"Based on these findings, physicians may be able to diagnose multiple sclerosis more accurately and identify patients at risk for developing progressive disease," said the study's lead author, Rohit Bakshi, M.D., associate professor of neurology and radiology at Harvard Medical School and director of clinical MS-MRI at Brigham and Women's Hospital and Partners MS Center in Boston.
source article from Medical News Today
Imagers learned years ago that many patients undergoing electron beam CT of the heart also showed incidental cardiac and noncardiac disease warranting management. Tests like coronary artery calcium scoring without contrast media, for instance, now popular for use with multislice CT scanners, can show such findings.
Compared with DSA, the investigators found that multidetector CTA had a sensitivity of 98% and a specificity of 100% for detecting brain aneurysms, according to an article in the August issue of Radiology. In addition, multidetector CTA predicted the feasibility of endovascular treatment with 94% sensitivity and 92% specificity.
We conclude that multidetector CT angiography… can be used as the first step in the diagnostic workup of patients with subarachnoid hemorrhage," said Karsten Papke, M.D., of the Duisburg Clinic, and colleagues.
Using magnetic resonance imaging (MRI) to diagnose breast cancer in its intraductal stage could help prevent the development of invasive cancer, conclude authors of an Article in this week’s edition of The Lancet. And an accompanying Comment says that the findings show that MRI should now be used as a distinct method in its own right to detect breast cancer in its earliest stage.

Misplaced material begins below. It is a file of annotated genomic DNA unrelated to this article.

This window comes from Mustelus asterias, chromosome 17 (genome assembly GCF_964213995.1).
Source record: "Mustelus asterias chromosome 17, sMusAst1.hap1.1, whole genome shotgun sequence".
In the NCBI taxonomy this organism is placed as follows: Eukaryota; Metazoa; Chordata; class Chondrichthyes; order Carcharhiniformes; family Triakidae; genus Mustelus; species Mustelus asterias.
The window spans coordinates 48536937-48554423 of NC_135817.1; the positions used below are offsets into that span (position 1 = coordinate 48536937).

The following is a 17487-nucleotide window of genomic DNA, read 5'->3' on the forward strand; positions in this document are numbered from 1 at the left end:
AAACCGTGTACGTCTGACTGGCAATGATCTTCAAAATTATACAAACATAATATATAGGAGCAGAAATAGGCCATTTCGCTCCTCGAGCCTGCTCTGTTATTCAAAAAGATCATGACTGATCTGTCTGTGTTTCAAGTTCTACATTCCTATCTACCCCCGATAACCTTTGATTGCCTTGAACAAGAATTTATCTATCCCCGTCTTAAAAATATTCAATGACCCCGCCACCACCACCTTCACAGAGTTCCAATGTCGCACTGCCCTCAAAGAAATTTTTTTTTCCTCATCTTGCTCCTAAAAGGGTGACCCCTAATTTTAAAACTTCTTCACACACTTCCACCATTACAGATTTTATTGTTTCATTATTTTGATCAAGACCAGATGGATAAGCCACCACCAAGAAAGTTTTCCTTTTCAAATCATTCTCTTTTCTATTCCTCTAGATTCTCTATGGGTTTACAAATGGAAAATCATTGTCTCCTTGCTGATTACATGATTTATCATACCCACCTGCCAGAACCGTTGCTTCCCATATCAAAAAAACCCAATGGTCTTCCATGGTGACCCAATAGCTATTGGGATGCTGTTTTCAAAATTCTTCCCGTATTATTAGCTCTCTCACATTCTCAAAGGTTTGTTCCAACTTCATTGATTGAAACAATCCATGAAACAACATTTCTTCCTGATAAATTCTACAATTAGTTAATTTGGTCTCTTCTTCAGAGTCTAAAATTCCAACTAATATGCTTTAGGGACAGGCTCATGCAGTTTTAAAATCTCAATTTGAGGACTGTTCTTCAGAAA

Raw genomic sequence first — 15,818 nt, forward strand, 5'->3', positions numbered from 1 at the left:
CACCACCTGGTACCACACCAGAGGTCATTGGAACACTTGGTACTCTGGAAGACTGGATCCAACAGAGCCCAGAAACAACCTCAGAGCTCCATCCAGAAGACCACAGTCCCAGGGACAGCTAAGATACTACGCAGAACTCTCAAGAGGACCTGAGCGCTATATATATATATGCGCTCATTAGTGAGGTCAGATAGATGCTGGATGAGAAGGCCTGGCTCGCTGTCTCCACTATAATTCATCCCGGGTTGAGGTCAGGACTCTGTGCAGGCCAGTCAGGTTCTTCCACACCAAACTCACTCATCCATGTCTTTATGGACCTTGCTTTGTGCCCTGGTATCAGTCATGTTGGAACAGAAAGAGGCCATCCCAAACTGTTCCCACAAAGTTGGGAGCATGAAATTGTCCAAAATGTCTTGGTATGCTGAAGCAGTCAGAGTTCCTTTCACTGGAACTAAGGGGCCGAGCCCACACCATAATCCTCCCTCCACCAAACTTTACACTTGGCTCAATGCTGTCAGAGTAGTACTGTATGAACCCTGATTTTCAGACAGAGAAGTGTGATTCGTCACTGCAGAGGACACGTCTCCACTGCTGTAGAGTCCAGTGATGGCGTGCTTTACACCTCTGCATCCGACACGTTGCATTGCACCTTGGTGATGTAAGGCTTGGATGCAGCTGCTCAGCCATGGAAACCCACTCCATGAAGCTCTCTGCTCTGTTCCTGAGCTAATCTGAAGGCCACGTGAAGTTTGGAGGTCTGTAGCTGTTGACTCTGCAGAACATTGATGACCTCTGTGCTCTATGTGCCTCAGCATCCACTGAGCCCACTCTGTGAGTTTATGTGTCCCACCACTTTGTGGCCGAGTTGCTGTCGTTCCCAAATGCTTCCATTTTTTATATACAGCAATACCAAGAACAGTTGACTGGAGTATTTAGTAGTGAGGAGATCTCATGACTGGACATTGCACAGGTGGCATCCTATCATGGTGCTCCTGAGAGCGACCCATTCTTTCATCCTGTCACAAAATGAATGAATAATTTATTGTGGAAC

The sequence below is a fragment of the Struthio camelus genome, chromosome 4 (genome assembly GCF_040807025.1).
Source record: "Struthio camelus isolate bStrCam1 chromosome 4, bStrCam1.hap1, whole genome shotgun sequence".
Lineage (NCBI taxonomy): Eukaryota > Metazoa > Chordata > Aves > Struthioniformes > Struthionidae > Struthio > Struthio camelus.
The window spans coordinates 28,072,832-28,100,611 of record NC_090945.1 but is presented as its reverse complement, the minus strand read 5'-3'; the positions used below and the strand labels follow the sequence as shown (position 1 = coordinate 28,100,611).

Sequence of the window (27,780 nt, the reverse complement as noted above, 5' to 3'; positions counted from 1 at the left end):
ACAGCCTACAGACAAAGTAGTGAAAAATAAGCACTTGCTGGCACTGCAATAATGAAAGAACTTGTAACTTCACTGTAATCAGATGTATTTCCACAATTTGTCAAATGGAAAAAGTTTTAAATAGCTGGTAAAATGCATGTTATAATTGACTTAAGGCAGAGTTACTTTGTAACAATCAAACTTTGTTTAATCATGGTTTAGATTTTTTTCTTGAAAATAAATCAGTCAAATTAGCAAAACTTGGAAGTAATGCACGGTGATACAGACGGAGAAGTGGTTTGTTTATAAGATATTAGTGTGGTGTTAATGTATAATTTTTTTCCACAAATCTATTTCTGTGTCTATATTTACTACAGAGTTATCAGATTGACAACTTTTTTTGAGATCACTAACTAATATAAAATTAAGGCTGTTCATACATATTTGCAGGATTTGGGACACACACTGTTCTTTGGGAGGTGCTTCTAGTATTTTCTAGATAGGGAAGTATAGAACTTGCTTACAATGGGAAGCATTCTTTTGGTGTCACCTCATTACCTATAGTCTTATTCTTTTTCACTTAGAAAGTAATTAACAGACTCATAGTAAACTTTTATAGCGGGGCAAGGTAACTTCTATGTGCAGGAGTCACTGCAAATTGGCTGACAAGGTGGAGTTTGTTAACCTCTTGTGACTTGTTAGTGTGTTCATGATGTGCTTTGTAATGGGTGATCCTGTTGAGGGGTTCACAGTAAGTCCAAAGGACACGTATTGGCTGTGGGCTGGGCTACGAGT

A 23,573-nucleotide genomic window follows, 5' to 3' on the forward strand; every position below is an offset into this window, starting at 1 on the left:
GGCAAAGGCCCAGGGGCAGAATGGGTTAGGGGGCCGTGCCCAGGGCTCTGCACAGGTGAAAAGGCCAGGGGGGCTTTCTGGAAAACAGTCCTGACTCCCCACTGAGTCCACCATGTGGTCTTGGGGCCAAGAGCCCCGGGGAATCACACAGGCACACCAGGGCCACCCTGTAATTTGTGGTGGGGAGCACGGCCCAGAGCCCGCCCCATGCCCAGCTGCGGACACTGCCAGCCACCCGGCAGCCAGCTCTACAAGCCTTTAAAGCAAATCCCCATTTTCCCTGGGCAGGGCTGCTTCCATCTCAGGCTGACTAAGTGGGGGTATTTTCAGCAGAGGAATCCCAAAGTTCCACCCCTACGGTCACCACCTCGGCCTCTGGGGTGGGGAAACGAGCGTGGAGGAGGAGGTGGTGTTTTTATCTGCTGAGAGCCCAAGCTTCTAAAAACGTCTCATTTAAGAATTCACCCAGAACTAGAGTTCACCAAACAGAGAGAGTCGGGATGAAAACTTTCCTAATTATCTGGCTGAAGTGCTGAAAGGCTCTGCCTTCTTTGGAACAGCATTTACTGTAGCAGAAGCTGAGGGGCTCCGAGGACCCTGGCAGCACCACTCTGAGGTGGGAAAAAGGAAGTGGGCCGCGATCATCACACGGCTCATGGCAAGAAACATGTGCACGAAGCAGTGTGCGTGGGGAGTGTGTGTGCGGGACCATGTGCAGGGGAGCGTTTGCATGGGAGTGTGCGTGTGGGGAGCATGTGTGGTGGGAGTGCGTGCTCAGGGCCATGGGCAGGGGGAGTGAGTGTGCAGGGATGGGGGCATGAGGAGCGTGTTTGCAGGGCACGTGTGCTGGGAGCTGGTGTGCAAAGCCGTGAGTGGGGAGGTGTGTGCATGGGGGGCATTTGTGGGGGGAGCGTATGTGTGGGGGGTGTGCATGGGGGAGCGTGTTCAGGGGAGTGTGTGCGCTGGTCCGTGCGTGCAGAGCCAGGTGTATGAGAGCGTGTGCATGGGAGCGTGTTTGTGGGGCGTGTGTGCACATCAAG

Professor Christiane Kuhl, Department of Radiology, University of Bonn, Germany and colleagues studied 7319 women over a five-year period who had been referred to an academic breast centre. The women received MRI in addition to conventional mammography for diagnostic assessment and screening, with the aim of discovering the sensitivity of each method for diagnosing ductal carcinoma in situ (DCIS). Mammograms and MRI scans were then assessed independently by different radiologists, and the relative sensitivity of each method of detection was assessed by comparing the biological profiles of mammography-detected DCIS with those of MRI-detected DCIS.
Siemens Medical Solutions is solidifying its presence at the forefront of the market for computer-assisted reading tools in CT colonography by today announcing the release of a new version of syngo® Colonography PEV (Polyp Enhanced Viewing), an automated second reader tool for the visualization of lesions in the colon.
The solution helps radiologists to detect polyp-shaped objects between 6 mm and 25 mm in size and can now be used both in clean-prepped and solid-liquid tagged protocols. With the new version, syngo® Colonography PEV delivers the benefits of computer-assisted reading to a wider range of protocols commonly applied in CT colonography today, including stool tagging agents. The PEV tool is seamlessly integrated into the syngo Colonography CT application.Together with workflow-enhancing features such as Auto Polyp Measurements, the software improves reading accuracy as well as efficiency. The solution was developed using an extensive database of more than 1700 CT colonography cases from more than 15 clinical sites worldwide, and covers a variety of CT acquisition parameters and bowel preparation protocols.
"This investigation evaluated the potential radiation dose of coronary CT angiography in pediatric patients," said Caroline Hollingsworth, MD of Duke University Medical Center, lead author of the study. "Since often adult technologies and techniques are simply applied to children, we were interested in assessing what the dose could be," she said.